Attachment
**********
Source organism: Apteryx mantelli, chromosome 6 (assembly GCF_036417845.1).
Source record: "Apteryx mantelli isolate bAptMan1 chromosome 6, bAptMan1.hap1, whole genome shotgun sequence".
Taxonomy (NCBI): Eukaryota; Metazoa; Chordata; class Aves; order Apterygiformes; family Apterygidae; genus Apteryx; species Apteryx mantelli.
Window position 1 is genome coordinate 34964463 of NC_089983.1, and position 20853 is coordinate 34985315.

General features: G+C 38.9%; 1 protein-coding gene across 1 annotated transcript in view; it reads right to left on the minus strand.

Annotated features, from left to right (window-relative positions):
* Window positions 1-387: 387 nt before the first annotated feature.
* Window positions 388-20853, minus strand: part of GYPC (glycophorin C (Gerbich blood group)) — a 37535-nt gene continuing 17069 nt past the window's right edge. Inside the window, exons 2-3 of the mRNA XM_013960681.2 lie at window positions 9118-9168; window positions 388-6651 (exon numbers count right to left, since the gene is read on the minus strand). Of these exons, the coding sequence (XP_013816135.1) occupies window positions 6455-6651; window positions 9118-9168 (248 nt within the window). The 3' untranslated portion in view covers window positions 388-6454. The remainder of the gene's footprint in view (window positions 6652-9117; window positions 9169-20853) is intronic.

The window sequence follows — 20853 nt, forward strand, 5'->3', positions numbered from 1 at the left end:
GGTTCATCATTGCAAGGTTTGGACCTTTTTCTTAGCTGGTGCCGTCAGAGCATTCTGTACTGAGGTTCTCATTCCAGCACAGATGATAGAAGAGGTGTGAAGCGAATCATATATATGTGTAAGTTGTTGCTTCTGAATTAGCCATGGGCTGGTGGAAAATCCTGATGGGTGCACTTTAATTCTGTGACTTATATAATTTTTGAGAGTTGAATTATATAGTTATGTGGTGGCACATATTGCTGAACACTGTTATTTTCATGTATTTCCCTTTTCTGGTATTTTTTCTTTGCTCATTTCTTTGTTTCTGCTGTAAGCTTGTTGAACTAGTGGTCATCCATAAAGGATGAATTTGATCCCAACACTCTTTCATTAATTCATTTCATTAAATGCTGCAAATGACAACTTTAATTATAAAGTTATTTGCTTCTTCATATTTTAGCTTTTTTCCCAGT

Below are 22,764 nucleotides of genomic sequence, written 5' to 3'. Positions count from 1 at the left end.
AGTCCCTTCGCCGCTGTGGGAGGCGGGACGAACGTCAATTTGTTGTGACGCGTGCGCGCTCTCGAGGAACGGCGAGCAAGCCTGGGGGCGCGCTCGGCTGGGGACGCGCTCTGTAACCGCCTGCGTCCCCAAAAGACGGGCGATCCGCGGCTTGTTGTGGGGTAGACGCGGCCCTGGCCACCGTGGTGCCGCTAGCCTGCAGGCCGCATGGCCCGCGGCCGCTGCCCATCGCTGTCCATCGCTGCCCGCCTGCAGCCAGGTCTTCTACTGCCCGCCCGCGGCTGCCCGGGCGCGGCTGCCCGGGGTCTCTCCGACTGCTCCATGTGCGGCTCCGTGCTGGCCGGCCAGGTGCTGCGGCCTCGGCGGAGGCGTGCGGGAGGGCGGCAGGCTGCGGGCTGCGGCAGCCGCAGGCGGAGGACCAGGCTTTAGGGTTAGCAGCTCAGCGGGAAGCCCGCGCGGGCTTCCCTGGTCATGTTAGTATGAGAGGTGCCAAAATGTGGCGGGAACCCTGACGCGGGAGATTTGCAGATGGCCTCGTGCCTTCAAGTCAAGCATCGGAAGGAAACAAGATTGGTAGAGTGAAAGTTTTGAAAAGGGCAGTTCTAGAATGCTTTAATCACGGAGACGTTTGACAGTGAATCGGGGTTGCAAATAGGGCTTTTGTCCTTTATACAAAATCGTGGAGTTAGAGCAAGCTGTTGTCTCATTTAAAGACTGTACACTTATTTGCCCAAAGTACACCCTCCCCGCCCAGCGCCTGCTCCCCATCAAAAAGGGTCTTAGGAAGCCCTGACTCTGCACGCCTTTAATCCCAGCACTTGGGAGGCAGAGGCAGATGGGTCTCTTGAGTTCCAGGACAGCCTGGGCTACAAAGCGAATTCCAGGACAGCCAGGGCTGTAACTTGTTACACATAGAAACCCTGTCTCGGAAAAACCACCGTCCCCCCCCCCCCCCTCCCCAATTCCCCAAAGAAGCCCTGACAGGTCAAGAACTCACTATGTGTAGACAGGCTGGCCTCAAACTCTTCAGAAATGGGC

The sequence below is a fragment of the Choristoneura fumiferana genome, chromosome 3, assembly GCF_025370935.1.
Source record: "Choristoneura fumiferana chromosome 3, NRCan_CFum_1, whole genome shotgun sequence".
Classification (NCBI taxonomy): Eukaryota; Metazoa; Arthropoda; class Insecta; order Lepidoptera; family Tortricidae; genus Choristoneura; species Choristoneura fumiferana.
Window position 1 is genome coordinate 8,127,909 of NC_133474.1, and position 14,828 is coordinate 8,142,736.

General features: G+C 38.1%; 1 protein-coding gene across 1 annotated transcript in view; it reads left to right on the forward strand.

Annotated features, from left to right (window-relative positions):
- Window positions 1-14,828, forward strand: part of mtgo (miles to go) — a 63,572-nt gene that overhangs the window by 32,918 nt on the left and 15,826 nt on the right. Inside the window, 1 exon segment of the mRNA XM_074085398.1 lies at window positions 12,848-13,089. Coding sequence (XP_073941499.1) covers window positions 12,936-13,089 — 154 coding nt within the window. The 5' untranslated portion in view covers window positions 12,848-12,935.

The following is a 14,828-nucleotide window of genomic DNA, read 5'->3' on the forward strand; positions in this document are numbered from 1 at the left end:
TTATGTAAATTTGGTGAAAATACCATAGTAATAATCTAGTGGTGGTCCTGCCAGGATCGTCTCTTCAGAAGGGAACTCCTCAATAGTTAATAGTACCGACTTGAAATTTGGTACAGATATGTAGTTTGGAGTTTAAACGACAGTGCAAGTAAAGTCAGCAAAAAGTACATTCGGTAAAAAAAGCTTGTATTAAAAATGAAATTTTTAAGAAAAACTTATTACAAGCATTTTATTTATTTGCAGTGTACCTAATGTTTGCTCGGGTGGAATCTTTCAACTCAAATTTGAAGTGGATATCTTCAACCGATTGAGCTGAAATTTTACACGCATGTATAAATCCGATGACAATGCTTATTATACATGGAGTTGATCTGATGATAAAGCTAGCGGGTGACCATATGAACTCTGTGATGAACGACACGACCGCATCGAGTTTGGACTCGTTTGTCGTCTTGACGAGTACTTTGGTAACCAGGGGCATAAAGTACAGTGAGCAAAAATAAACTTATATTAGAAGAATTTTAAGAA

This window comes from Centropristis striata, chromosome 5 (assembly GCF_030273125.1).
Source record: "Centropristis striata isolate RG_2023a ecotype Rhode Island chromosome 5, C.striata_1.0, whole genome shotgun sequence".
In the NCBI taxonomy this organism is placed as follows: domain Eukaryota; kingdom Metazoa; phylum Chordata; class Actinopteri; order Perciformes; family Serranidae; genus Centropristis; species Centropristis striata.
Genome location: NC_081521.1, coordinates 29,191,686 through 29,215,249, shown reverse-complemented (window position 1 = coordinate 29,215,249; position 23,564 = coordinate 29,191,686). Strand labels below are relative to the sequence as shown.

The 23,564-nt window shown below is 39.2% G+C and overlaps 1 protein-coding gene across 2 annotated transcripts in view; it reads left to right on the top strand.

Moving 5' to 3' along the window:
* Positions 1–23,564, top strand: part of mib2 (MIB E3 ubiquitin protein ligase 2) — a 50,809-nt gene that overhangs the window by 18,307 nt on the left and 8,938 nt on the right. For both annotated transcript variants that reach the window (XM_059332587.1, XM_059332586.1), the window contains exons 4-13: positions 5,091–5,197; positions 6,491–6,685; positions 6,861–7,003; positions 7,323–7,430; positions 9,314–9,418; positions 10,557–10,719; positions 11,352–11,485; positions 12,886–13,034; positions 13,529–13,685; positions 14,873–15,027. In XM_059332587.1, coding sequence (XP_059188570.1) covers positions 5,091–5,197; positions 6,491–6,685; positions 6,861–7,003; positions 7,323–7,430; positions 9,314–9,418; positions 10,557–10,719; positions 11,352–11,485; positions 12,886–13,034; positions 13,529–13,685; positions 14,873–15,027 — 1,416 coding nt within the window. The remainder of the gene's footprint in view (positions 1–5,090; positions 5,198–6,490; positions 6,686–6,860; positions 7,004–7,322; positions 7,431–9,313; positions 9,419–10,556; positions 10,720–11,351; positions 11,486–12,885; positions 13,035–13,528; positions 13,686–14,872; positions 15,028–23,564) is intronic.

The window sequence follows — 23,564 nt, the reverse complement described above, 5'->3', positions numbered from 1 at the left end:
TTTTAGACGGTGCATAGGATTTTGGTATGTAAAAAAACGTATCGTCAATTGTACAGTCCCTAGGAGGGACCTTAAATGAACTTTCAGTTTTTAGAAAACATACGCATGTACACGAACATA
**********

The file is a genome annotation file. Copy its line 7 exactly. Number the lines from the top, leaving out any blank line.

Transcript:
* Window positions 1-387: 387 nt before the first annotated feature.